Dos Santos currently lives abroad and Angola’s Attorney General Pitta Gros has vowed to use “all possible means” to bring her back to the country to face justice, including enlisting the help of Interpol.

Angola—a country ranked 149 out of 189 countries on the Human Development Index—rose seven points in Transparency International’s recently released 2019 Corruption Perceptions Index and was tagged a “significant improver” owing to current president Joao Lourenço’s intent to crackdown on corruption. Last month the state recovered more than $5 billion in stolen assets.
Southern Times
Jan 24, 2020
Sinikiwe Marodza

Harare - Democratic Republic of Congo (DRC) and Mozambique are the only two countries generating and producing surplus power to trade with other countries in Southern Africa, Southern African Power Pool (SAPP) co-ordination centre manager Steven Dihwa has revealed.

After going through a severe drought in 2018/19 that left Kariba Dam and other hydro-electricity power sources with insufficient water to generate electricity, most countries in the SADC region are struggling to generate electricity that meets their specific demands.

According to a report from the SAPP co-ordination centre, ever since the Zambezi River Authority’s (ZRA) move to reduce water supply for Zimbabwe and Zambia’s hydro-electricity generation from the Kariba Dam last year, power generation and supply within the region has been down, since Mozambique was the only country meeting the demand in their country and trading surplus with other countries.

The demand on Mozambique’s surplus has, however, been high since most countries were depending on the surplus from Mozambique, leaving SAPP with no option than looking at another SADC country with a capacity to trade with others, hence the coming in of DRC.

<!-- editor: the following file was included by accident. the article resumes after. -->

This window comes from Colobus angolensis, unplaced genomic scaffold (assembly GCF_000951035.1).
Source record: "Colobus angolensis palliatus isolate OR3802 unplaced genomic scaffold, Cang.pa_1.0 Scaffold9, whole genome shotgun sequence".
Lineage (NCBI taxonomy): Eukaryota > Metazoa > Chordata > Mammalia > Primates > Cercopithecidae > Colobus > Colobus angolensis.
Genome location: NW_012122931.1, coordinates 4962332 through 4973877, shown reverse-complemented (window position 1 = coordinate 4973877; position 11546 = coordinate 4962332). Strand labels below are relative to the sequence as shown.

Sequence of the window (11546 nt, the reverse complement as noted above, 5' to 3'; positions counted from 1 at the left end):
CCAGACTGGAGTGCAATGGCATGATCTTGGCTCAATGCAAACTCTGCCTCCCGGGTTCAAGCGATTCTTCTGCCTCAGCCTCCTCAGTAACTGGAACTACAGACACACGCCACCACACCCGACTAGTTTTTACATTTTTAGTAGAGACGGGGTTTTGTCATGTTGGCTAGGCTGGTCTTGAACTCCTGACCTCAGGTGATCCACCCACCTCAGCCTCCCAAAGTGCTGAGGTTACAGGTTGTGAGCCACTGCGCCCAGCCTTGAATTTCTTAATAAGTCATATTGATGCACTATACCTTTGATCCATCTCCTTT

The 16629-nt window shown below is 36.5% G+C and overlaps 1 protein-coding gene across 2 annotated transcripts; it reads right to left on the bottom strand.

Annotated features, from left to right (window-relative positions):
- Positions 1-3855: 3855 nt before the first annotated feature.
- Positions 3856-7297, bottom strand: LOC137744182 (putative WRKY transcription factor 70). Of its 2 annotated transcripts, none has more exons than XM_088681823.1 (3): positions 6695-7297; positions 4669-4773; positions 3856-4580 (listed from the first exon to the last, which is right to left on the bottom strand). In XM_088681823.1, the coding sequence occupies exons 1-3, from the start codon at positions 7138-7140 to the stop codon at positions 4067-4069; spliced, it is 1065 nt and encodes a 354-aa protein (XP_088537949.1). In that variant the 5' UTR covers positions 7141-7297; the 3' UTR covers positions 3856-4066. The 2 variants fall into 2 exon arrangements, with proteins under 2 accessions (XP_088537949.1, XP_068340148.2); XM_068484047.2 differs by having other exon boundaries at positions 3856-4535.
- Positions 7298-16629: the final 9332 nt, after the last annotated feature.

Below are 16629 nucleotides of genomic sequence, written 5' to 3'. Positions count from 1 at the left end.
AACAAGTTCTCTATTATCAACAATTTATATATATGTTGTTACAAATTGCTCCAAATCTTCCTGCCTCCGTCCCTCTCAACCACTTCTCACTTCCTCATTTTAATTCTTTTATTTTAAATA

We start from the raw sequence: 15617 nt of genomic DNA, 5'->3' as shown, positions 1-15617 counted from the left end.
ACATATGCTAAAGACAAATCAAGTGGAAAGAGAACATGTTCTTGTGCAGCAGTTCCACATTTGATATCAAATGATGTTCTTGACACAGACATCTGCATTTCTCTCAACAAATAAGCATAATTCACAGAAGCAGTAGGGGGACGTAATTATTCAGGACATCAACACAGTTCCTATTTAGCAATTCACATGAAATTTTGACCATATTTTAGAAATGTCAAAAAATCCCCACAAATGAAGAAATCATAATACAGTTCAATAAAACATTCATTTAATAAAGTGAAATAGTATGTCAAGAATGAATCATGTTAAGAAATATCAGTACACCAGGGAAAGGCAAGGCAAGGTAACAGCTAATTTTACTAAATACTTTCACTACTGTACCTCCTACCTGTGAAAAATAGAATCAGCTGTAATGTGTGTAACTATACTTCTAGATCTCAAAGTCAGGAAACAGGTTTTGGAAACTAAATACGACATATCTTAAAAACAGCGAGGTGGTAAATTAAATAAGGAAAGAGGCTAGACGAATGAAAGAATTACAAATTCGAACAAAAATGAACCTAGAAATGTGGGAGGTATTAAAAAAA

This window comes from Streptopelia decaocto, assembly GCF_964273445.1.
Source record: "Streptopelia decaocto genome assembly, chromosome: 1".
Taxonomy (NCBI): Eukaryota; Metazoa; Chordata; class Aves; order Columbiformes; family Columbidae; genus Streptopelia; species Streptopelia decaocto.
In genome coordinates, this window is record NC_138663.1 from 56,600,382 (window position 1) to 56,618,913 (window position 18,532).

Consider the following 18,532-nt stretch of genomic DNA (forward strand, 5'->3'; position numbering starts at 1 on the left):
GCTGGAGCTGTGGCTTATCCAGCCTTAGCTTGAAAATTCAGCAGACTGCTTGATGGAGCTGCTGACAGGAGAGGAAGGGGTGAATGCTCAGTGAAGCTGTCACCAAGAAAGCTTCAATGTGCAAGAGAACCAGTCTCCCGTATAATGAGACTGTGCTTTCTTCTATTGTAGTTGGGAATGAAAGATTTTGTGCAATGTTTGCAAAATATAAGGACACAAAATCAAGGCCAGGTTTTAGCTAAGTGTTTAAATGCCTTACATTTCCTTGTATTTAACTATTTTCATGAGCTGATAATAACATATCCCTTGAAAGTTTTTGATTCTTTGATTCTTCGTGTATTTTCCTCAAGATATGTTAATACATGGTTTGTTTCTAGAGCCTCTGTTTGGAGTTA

“The demand on Mozambique’s surplus was high, and so we had to look for an alternative, that is when we realised DRC is doing well in terms of power generation,” Dihwa said.

He said the DRC, through its vast power generation sources namely fossil fuels, water power and renewable energy, has been managing to produce enough electricity and surplus but they were not trading with other countries in the SADC region due to lack of knowledge.

“DRC was not trading with other SADC countries and we recently had some workshops with them. We gave them a few lessons and now they have started trading with countries from within the SADC region.

“Unfortunately, the way our market operates is different from how other markets operate, so we cannot tell which countries are trading with DRC. What happens is, they just bring their surplus to our bid basket, and those who are willing to buy, buy and that’s it.

“DRC is doing well in terms of power generation, their fossil, nuclear, water and even renewable energy sources are doing very well,” he said.

However, power generation in Zimbabwe and Zambia could soon change a bit as there are some reports indicating that water levels at Kariba Dam are rising.

The ZRA last week noted an increase in the water flow at Kariba’s major water flow stations, Victoria Falls, Ngonye, Chavuma and Nana’s farm, and that could bring hope for hydro power stations that depend on the dam.

The SAPP co-ordination centre manager, however, said the fact that an increase in water flow was noted was not enough to give hope for improved hydro power generation in Zimbabwe and Zambia.